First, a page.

Nelson "Madiba" Mandela's death this year impelled me to see for the first time Clint Eastwood's film Invictus
For those lucky people who still haven't seen the film (lucky because you will love the experience of seeing it for the first time), in 1995 South Africa hosted the Rugby World Cup, shortly after Mandela acceded to the presidency. The South African national team was bad. It was not only bad, it was not able to win any match. Meanwhile Mandela had decided (in a decision that would bring him the Nobel Peace Prize) not to avenge years and generations of apartheid but to unify everyone, blacks and whites, under one unique flag and create a new South African nation. He understood that he would need an extraordinary powerful attractor to achieve this, and in his mind he germinated the idea of leveraging the World Cup to reach his vision. The problem was that for this to succeed, the national team would have to win and at least arrive at the final, which was potentially impossible given its losing history.
Nelson invited Francois Pienaar, the team ScrumMaster -- sorry, its captain -- to take five o'clock tea at the presidential residence. During this incredible meeting, Mandela told Pienaar the story of his 30 years in prison and how he managed to survive his ordeal: He read, time after time, the poem "Invictus
," by the English poet William Ernest Henley
Out of the night that covers me,
Black as the pit from pole to pole,
I thank whatever gods may be
For my unconquerable soul.
In the fell clutch of circumstance
I have not winced nor cried aloud.
Under the bludgeonings of chance
My head is bloody, but unbowed.
Beyond this place of wrath and tears
Looms but the horror of the shade,
And yet the menace of the years
Finds and shall find me unafraid.
It matters not how strait the gate,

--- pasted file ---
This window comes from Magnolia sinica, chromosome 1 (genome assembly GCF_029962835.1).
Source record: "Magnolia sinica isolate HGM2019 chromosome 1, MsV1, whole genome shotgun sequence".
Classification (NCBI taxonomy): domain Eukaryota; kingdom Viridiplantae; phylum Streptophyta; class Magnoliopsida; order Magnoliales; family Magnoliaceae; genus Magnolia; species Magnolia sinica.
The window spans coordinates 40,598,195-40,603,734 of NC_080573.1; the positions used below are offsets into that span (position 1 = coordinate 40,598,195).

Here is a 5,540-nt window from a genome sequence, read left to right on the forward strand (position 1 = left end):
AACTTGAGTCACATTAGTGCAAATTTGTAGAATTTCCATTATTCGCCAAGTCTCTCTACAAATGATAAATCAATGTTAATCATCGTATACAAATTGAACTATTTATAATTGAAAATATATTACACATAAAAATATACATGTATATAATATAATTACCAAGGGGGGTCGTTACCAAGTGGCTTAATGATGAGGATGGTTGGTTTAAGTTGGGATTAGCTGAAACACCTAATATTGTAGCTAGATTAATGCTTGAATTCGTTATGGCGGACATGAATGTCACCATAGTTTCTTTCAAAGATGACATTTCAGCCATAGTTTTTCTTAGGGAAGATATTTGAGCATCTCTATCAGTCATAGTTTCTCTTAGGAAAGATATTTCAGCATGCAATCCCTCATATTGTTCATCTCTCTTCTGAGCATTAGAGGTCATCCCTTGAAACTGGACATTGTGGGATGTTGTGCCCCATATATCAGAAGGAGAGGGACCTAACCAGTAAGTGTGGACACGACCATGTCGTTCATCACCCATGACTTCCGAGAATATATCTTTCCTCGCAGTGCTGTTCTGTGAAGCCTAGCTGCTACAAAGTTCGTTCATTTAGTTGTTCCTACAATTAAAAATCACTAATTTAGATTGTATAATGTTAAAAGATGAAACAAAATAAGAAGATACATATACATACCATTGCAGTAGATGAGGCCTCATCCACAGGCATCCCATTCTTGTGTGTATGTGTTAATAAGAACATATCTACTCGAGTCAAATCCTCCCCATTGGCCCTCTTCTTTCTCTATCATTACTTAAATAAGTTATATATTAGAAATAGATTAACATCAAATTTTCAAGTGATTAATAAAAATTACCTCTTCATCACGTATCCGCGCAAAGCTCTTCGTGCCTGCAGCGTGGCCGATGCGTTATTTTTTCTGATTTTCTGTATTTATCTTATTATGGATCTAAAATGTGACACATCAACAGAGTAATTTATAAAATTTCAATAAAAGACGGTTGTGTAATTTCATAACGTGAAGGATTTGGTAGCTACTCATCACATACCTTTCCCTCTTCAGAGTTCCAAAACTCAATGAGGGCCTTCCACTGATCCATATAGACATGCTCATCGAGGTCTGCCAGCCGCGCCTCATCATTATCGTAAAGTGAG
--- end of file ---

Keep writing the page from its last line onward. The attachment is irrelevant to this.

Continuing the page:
How charged with punishments the scroll,
I am the master of my fate,
I am the captain of my soul.
When asked by Pienaar why this poem, Mandela answered, "Because it gave us inspiration. To win you need inspiration."
For me, this sentence had the effect of a slap on the face. Inspiration -- that's it. A vision is not enough; you need inspiration to sublimate yourself. That's what an attractor is, an inspiration. That's why you hear the same song before a competition, that's why you find a particular picture on the wall in the CEO's office.
That's what we CSCs are doing: We help the organization, the teams, people, define their vision and find their source of inspiration. It works because inspiration catches you deep in the belly, overflows you with emotion, links you deeply to your vision. This is the force that will drive you up and give you the power to surpass yourself and realize the impossible.
It may be a song, a picture, a text, a metaphor, a personality. It may be whatever you feel; it is unique to people and teams -- but it has to be strong, deep, and emotional. One that puts a knot in the throat, almost makes you cry, and leaves you with an indescribable power to accomplish.
I, as a CSC, find myself committed to helping an organization with Scrum migration, that's obvious. But to succeed, I first feel the urge to help the organization and the teams define, in crystal-clear terms, the vision and . . . find the inspiration
Mine I found, and it is depicted below.
What is yours?
May the Force be with you.
Mandela presented Pienaar with the rugby union World Cup in 1995 at Ellis Park, Johannesburg. "I wanted to jump over and give him a hug," said Pienaar. Photo: Jean-Pierre Muller, AFP